Home » Porsche Unleashes An Assault On Good Taste With The 911 Carrera GTS Cabriolet America Edition

Porsche Unleashes An Assault On Good Taste With The 911 Carrera GTS Cabriolet America Edition

Morning Dump Porsche 911 Gts America Edition

Porsche releases an America-themed 911 GTS, Lada sends safety standards back to the ‘90s, Ford issues a strange Mustang recall. All this and more on today’s issue of The Morning Dump.

Welcome to The Morning Dump, bite-sized stories corralled into a single article for your morning perusal. If your morning coffee’s working a little too well, pull up a throne and have a gander at the best of the rest of yesterday.

Porsche Gets Tacky

2022 Azure Blue Porsche 911 Gts America 005 Dsc07119
Photo credit: Porsche

As sort of an homage to the 1953 356 America Roadster and the 1993 964 America Roadster, Porsche has decided to take 115 brand new 911 GTS Cabriolets and push the off the cliff of visual taste. Welcome to the red, white, and blue 2023 Porsche 911 Carrera GTS Cabriolet America edition, quite possibly the tackiest way of celebrating a 70-year lineage.

Let’s start with the paint. Dubbed Azureblue356 (all one word according to Porsche’s press release), Porsche claims that it’s a unique tribute to the 356 America Roadster not shared with any other car. See, the 356 America Roadster was really the precursor to the 356 Speedster, a stripped-out weekend toy that helped cement the early days of Porsche’s legacy. There’s just one problem – I’m not sure if I’m buying the color tribute story. Porsche 356 America Roadsters were also produced in white, and green, and red, and silver, so it really seems like Porsche went with blue on this new special edition 911 so it could plaster on the white and red accents.

[Editor’s Note: I once spun one of these really valuable 356 America Roadsters on a wet track! Luckily, nothing was harmed, save some underpants that had it coming, anyway. – JT]

Take the wheels, for example. White with silver accents and red pinstriping seems quite horrifically tasteless, although these wheels definitely take focus off of the white and red stripes that run down the doors. I’d be lying if I said that things toned down on the inside, with massive amounts of red and white stitching that can be expanded to the seats, steering wheel, and shift knob by way of a $7,500 option package. Shift knob? Oh yes, if there’s one thing this special editions gets right, it’s what’s under the skin. Mandatory manual gearbox, rear-wheel-drive, adaptive dampers, lower springs, 473 horsepower, and a sports exhaust system. Good stuff, but all stuff that’s available on a regular 911 GTS. While the 911 Carrera GTS Cabriolet America may have collectible status, I’d truthfully rather have a regular 911 GTS.

[Editor’s Note: It’s not that bad, jeez. – JT]

Lada Strips Out The Granta

Lada Assembly Line
Photo credit: Lada

Russia has been scrambling to get new car production back online. According to Reuters, Russia’s Industry Ministry predicts a slump of car sales in 2022 to 51 percent of normal levels due to sanctions against the state. On June 8, production of the 2022 Lada Granta Classic came online so Russian citizens can get a crack at buying a hastily re-engineered car meant to minimize use of components with non-localized production.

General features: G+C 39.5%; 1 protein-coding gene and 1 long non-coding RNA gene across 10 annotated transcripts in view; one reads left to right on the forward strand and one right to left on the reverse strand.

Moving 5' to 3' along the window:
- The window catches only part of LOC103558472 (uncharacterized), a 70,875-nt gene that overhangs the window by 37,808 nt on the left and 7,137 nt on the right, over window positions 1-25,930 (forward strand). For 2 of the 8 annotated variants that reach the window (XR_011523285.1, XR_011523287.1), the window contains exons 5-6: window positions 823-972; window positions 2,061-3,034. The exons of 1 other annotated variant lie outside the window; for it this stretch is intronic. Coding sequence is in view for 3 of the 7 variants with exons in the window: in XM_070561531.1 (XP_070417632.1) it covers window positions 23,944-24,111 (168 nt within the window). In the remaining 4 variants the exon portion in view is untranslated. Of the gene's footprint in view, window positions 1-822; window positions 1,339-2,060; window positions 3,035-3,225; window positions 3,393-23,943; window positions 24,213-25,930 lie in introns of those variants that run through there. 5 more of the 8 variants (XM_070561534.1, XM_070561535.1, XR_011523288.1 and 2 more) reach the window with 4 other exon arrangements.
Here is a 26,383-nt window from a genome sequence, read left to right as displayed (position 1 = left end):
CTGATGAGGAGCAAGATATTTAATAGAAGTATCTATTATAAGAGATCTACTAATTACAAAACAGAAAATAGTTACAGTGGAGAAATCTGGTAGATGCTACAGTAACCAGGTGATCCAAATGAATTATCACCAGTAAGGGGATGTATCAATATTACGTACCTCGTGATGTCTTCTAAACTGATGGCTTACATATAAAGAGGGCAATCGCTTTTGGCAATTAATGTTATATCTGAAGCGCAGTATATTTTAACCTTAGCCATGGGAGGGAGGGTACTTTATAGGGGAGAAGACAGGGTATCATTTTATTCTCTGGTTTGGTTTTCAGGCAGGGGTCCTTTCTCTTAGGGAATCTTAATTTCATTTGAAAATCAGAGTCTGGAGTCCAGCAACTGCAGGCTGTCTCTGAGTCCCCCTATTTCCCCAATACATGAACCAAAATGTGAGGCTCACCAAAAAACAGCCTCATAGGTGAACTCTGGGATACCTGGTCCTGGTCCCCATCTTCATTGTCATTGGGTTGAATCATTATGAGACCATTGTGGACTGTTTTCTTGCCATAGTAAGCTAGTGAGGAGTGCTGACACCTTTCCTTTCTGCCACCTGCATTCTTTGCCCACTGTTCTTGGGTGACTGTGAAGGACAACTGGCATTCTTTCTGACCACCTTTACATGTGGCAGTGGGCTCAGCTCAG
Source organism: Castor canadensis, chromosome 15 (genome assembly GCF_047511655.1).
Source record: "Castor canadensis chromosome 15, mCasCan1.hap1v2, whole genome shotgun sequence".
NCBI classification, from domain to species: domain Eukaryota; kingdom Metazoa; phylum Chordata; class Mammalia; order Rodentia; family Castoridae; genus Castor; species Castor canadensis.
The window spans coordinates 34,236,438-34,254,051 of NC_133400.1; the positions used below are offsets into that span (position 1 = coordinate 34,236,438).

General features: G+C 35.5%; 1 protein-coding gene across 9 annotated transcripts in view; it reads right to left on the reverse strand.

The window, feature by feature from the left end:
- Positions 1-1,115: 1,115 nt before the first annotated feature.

So what sort of components are being tossed by the wayside? Well, some rather important stuff, if I’m being honest. The Granta Classic has no seat belt pretensioners, no anti-lock brakes, no traction control, and no modern emissions equipment. It also only gets one airbag, so think of it as a brand new early-’90s small car without any hope of EPA certification. If this sounds like a little bit of a deathtrap to you, you’re probably right. To satiate buyers put off by the lack of safety equipment, Lada’s piled on the glitz with color-keyed trim, power steering, and power front windows. Wow. Pricing for this rather basic Granta starts at 761,500 rubles, or around $13,200. I don’t know about you, but that seems a touch expensive considering how little car you get for the money.

BMW Hikes M Car Pricing

P90463561 Highres M3 Edition 50 Jahre
Photo credit: BMW

A new model year usually signals price increases of a few hundred dollars across the board to keep up with inflation. However, BMW’s decided that a few hundred more dollars isn’t enough for its high-performance M cars. In a press release issued on Friday, pricing for M cars is set to rise by four figures come the 2023 model year. Let’s break things down.

Starting in July, basic M3 sedans and M4 coupes with the manual gearbox are seeing a price increase of $2,700, while M3 sedan and M4 coupe Competition models throw another grand on top for a price increase of 3,700. The M4 Competition xDrive Cabriolet falls somewhere in the middle with a $3,200 price hike. Moving up to the M5 midsize sedan, it gets a much more substantial price hike of $4,200 come July. Rounding out the car lineup, the M8 coupe and four-door Gran Coupe see price hikes of $4,100, while the M8 cabriolet adds $4,200 to its MSRP. Switching lanes to the SUV side of things, the base prices of the X3 M and X4 M rise by $2,800 in October, the X5 M gets a $2,800 price hike in August, while X6 M pricing rises by $4,100 in August.

If this all seems a bit ridiculous, there’s a good chance that it is. Lower-trim models typically see much more minor price hikes, so it really feels like BMW’s trotting out four-figure price increases on M cars because it can. Honestly, if you’re looking at pulling the trigger on a new M car, it might be best to do so before these new prices take effect.